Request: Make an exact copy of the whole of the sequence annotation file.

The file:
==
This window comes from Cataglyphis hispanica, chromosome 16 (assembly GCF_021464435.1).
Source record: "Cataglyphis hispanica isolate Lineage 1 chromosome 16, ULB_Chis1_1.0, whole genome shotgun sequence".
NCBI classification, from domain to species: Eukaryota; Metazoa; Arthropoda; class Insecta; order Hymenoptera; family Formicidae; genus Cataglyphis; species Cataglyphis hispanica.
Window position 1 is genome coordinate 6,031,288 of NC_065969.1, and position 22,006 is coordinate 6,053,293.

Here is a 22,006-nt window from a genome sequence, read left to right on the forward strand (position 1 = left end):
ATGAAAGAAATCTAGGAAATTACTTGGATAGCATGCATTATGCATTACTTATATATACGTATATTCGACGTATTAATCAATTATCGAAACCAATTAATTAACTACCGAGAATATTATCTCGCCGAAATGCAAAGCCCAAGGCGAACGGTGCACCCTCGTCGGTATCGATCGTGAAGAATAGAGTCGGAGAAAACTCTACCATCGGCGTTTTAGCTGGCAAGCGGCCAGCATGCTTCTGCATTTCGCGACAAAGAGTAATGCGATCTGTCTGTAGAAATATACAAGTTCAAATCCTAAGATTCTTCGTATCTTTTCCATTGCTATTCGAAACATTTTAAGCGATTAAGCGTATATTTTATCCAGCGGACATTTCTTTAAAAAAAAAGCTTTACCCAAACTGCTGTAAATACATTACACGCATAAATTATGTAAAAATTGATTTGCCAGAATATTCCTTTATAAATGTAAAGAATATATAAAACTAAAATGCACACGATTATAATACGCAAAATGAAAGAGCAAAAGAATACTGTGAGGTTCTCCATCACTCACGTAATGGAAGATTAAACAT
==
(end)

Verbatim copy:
This window comes from Cataglyphis hispanica, chromosome 16 (assembly GCF_021464435.1).
Source record: "Cataglyphis hispanica isolate Lineage 1 chromosome 16, ULB_Chis1_1.0, whole genome shotgun sequence".
NCBI classification, from domain to species: Eukaryota; Metazoa; Arthropoda; class Insecta; order Hymenoptera; family Formicidae; genus Cataglyphis; species Cataglyphis hispanica.
Window position 1 is genome coordinate 6,031,288 of NC_065969.1, and position 22,006 is coordinate 6,053,293.

Here is a 22,006-nt window from a genome sequence, read left to right on the forward strand (position 1 = left end):
ATGAAAGAAATCTAGGAAATTACTTGGATAGCATGCATTATGCATTACTTATATATACGTATATTCGACGTATTAATCAATTATCGAAACCAATTAATTAACTACCGAGAATATTATCTCGCCGAAATGCAAAGCCCAAGGCGAACGGTGCACCCTCGTCGGTATCGATCGTGAAGAATAGAGTCGGAGAAAACTCTACCATCGGCGTTTTAGCTGGCAAGCGGCCAGCATGCTTCTGCATTTCGCGACAAAGAGTAATGCGATCTGTCTGTAGAAATATACAAGTTCAAATCCTAAGATTCTTCGTATCTTTTCCATTGCTATTCGAAACATTTTAAGCGATTAAGCGTATATTTTATCCAGCGGACATTTCTTTAAAAAAAAAGCTTTACCCAAACTGCTGTAAATACATTACACGCATAAATTATGTAAAAATTGATTTGCCAGAATATTCCTTTATAAATGTAAAGAATATATAAAACTAAAATGCACACGATTATAATACGCAAAATGAAAGAGCAAAAGAATACTGTGAGGTTCTCCATCACTCACGTAATGGAAGATTAAACAT